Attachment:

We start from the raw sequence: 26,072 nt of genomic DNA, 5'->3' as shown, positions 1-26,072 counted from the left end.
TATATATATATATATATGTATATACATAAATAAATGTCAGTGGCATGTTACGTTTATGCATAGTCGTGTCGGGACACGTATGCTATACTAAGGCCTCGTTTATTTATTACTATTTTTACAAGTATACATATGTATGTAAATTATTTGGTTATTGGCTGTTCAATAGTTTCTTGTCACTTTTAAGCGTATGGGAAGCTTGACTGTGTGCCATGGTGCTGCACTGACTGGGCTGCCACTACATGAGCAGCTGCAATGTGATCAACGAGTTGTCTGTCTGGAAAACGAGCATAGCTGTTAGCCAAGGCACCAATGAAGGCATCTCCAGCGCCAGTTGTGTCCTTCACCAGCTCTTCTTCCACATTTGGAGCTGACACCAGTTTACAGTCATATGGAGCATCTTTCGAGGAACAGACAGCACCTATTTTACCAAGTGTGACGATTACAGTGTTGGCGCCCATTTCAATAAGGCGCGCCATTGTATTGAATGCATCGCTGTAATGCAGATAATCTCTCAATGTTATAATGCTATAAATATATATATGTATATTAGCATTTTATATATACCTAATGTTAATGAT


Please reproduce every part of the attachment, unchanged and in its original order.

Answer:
We start from the raw sequence: 26,072 nt of genomic DNA, 5'->3' as shown, positions 1-26,072 counted from the left end.
TATATATATATATATATGTATATACATAAATAAATGTCAGTGGCATGTTACGTTTATGCATAGTCGTGTCGGGACACGTATGCTATACTAAGGCCTCGTTTATTTATTACTATTTTTACAAGTATACATATGTATGTAAATTATTTGGTTATTGGCTGTTCAATAGTTTCTTGTCACTTTTAAGCGTATGGGAAGCTTGACTGTGTGCCATGGTGCTGCACTGACTGGGCTGCCACTACATGAGCAGCTGCAATGTGATCAACGAGTTGTCTGTCTGGAAAACGAGCATAGCTGTTAGCCAAGGCACCAATGAAGGCATCTCCAGCGCCAGTTGTGTCCTTCACCAGCTCTTCTTCCACATTTGGAGCTGACACCAGTTTACAGTCATATGGAGCATCTTTCGAGGAACAGACAGCACCTATTTTACCAAGTGTGACGATTACAGTGTTGGCGCCCATTTCAATAAGGCGCGCCATTGTATTGAATGCATCGCTGTAATGCAGATAATCTCTCAATGTTATAATGCTATAAATATATATATGTATATTAGCATTTTATATATACCTAATGTTAATGAT